Usually one would think that an emerging new technology either fails or succeeds, since the consumers know what they want or need, and since the industry knows what is possible and what is not. But sometimes technologies keep coming back. Critics claim them dead but a few years later, they are more alive than ever. High Definition Television (HDTV) is one of those technologies.
This briefing paper aims to inform the executives of Nice and Easy Television (NET) of the benefits and drawbacks of HDTV. It explains how this technology basically works, what problems it is designed to solve, who the major players are and what kinds of social, economic and regulatory issues have to be considered.
How HDTV works
High Definition Television (HDTV) as well as Standard Definition television (SDTV) are both parts of digital television technology (DTV). The major difference is that HDTV uses a higher resolution and therefore offers a better picture quality than SDTV or the old analog NTSC standard. HDTV can be at a resolution of 1,080 x 1,920 pixels or 720 x 1,280 pixels, while SDTV has only 480 x 704 (or sometimes 640) pixels (Braithwaite 1998, p. 38). All in all there are as many as 18 different resolution formats, but contrary to the problems of incompatible standards experienced with the different VCR formats or between IBM and Macintosh Computers, these different systems will be compatible with one another. The new generation of digital TV sets will able to receive all of the different resolution formats and display them properly (O’Malley 1998, p.52).
To understand the variety display formats, one has to understand the difference between “interlaced scanning” and “progressive scanning”. The old NTSC picture is an example of interlaced scanning: When the picture is “painted” onto the screen with a light beam, only every second line is scanned. When the beam reaches the bottom of the screen, it starts over at the top and fills in the remaining lines. Because both of the so-called “fields” are created 30 times a second, we don’t notice that what we see are two incomplete pictures.
The main advantage of this method is the reduced bandwidth that is needed for transmission of these “half” pictures.
Most of today’s computer monitors, in contrast, use “progressive scanning”, which means that all the lines on the screen are scanned in order. This way a better picture is achieved, but progressive scanning also requires a greater bandwidth transmission (Braithwaite 1998, p. 36; Tarr 1998b, p. T5).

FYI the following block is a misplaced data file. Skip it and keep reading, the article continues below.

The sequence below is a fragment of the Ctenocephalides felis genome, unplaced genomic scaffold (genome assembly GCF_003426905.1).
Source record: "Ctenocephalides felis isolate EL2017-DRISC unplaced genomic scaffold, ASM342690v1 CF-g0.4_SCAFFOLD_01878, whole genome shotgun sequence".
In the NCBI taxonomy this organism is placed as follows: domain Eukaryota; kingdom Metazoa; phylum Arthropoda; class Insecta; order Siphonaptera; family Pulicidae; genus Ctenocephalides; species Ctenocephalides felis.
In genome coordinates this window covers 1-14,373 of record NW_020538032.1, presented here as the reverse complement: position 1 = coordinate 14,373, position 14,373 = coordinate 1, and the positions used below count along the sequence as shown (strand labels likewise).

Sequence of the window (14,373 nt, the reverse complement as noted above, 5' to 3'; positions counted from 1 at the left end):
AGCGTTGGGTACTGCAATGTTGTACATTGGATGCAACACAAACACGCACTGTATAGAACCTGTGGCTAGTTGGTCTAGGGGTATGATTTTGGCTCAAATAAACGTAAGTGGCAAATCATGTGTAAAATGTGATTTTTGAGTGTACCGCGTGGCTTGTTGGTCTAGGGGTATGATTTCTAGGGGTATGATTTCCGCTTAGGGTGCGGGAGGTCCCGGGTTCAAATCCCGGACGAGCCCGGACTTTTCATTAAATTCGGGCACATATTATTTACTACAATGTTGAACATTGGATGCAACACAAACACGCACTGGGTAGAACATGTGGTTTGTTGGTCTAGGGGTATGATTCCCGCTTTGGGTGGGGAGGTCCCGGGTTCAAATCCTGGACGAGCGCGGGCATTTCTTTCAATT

illustration not visible in this excerpt
(Source: Braithwaite 1998, p. 36)
Apart from a better picture quality, the aspect ratio (the relation between width and height of the picture) is also different. While the conventional NTSC standard and most of the SDTV standards use a 4:3 aspect ratio, HDTV will be shown in a 16:9 aspect ratio which means that the screen is much wider than it used to be and resembles the format of a movie theater screen.
Along with the better picture of HDTV also comes improved sound quality. Six different channels will make the television sound much more realistic and enjoyable, since they enable surround sound and much crisper and clearer tones (Mitchell 1998, p. 48).
HDTVs background and who is promoting it
a) Historical Development
As stated in the beginning, experiments with HDTV technology have quite a long tradition, although its real breakthrough as a commercially viable product remains yet to be seen.
As recently as the 1970s Japanese researchers developed the first HDTV systems, using an analog format. Transmission on a regular basis began in 1989, when one hour of HDTV each day was broadcast to Japanese homes eventually growing to 17 hours per day. An attempt by the USA and Japan to agree on the Japanese HDTV standard as a world standard, however, failed in 1986 because European delegates were not willing to accept the Japanese hegemony in this important field of new technology.
After that setback, the Advisory Committee on Advanced Television Service (ACATS) was founded, with the task to advise the FCC and to create and test new possibilities to transmit HDTV. In 1993 the three major players in the field of testing digital television (AT&T/Zenith, General Instrument/Zenith and Philips/Thompson/Sarnoff) joined forces and formed the so-called “Grand Alliance”. Their combined new digital transmission standard was presented to the ACATS and the FCC for evaluation and finally accepted in 1995. This standard basically consists of the 18 different resolution formats mentioned in the above chapter, from which the broadcasters can choose freely (Seel 1998, p. 66-70).
 Pixels are the smallest “picture elements” (hence the name) that can be individually addressed to create a picture.
 It is important to understand that HDTV isn’t a question of progressive or interlaced scanning but a question of high resolution. Progressive scanning alone doesn’t make a TV signal HDTV. A picture that is displayed in a 480x640 progressive mode is still standard definition (SDTV) while a picture with a resolution of 1,080x1,920 is HDTV even if it uses the old way of interlaced scanning.
- Quote paper
- Christoph Koch (Author), 1998, HDTV- High Definition Television, Munich, GRIN Verlag, https://www.grin.com/document/3947